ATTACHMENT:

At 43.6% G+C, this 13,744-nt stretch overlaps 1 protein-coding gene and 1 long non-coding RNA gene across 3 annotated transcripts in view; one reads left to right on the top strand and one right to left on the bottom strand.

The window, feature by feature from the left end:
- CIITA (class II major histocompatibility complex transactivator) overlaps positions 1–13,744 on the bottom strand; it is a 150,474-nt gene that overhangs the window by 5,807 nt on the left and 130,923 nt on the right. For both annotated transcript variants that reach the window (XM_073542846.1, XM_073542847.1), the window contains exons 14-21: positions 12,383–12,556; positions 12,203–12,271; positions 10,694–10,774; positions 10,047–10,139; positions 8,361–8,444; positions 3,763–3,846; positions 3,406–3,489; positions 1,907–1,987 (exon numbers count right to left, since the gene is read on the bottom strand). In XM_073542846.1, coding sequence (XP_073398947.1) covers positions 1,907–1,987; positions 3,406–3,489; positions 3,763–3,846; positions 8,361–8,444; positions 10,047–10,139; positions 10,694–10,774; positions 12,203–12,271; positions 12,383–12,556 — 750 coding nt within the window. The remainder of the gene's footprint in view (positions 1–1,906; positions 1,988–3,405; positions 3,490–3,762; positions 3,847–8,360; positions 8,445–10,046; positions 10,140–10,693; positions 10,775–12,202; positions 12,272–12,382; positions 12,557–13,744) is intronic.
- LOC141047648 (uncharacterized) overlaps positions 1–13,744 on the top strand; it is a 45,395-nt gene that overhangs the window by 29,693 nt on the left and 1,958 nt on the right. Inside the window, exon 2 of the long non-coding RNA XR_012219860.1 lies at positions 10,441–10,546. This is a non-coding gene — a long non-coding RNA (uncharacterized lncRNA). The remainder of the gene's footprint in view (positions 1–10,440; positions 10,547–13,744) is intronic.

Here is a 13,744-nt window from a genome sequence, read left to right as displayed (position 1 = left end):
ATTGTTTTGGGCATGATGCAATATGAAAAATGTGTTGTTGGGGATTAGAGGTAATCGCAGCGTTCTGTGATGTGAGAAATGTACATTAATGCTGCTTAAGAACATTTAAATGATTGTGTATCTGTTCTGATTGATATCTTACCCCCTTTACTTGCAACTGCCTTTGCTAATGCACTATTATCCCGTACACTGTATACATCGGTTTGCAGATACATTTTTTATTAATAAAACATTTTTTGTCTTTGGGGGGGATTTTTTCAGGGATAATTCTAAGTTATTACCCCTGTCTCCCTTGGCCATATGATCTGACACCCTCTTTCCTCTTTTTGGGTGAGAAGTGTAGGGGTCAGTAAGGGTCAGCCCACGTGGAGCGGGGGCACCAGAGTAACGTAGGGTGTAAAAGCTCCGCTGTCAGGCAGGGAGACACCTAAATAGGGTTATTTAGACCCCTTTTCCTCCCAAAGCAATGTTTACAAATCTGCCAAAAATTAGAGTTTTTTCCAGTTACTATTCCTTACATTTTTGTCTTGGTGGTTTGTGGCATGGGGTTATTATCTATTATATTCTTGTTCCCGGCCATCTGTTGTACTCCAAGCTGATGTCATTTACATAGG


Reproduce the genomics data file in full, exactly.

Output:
At 43.6% G+C, this 13,744-nt stretch overlaps 1 protein-coding gene and 1 long non-coding RNA gene across 3 annotated transcripts in view; one reads left to right on the top strand and one right to left on the bottom strand.

The window, feature by feature from the left end:
- CIITA (class II major histocompatibility complex transactivator) overlaps positions 1–13,744 on the bottom strand; it is a 150,474-nt gene that overhangs the window by 5,807 nt on the left and 130,923 nt on the right. For both annotated transcript variants that reach the window (XM_073542846.1, XM_073542847.1), the window contains exons 14-21: positions 12,383–12,556; positions 12,203–12,271; positions 10,694–10,774; positions 10,047–10,139; positions 8,361–8,444; positions 3,763–3,846; positions 3,406–3,489; positions 1,907–1,987 (exon numbers count right to left, since the gene is read on the bottom strand). In XM_073542846.1, coding sequence (XP_073398947.1) covers positions 1,907–1,987; positions 3,406–3,489; positions 3,763–3,846; positions 8,361–8,444; positions 10,047–10,139; positions 10,694–10,774; positions 12,203–12,271; positions 12,383–12,556 — 750 coding nt within the window. The remainder of the gene's footprint in view (positions 1–1,906; positions 1,988–3,405; positions 3,490–3,762; positions 3,847–8,360; positions 8,445–10,046; positions 10,140–10,693; positions 10,775–12,202; positions 12,272–12,382; positions 12,557–13,744) is intronic.
- LOC141047648 (uncharacterized) overlaps positions 1–13,744 on the top strand; it is a 45,395-nt gene that overhangs the window by 29,693 nt on the left and 1,958 nt on the right. Inside the window, exon 2 of the long non-coding RNA XR_012219860.1 lies at positions 10,441–10,546. This is a non-coding gene — a long non-coding RNA (uncharacterized lncRNA). The remainder of the gene's footprint in view (positions 1–10,440; positions 10,547–13,744) is intronic.

Here is a 13,744-nt window from a genome sequence, read left to right as displayed (position 1 = left end):
ATTGTTTTGGGCATGATGCAATATGAAAAATGTGTTGTTGGGGATTAGAGGTAATCGCAGCGTTCTGTGATGTGAGAAATGTACATTAATGCTGCTTAAGAACATTTAAATGATTGTGTATCTGTTCTGATTGATATCTTACCCCCTTTACTTGCAACTGCCTTTGCTAATGCACTATTATCCCGTACACTGTATACATCGGTTTGCAGATACATTTTTTATTAATAAAACATTTTTTGTCTTTGGGGGGGATTTTTTCAGGGATAATTCTAAGTTATTACCCCTGTCTCCCTTGGCCATATGATCTGACACCCTCTTTCCTCTTTTTGGGTGAGAAGTGTAGGGGTCAGTAAGGGTCAGCCCACGTGGAGCGGGGGCACCAGAGTAACGTAGGGTGTAAAAGCTCCGCTGTCAGGCAGGGAGACACCTAAATAGGGTTATTTAGACCCCTTTTCCTCCCAAAGCAATGTTTACAAATCTGCCAAAAATTAGAGTTTTTTCCAGTTACTATTCCTTACATTTTTGTCTTGGTGGTTTGTGGCATGGGGTTATTATCTATTATATTCTTGTTCCCGGCCATCTGTTGTACTCCAAGCTGATGTCATTTACATAGG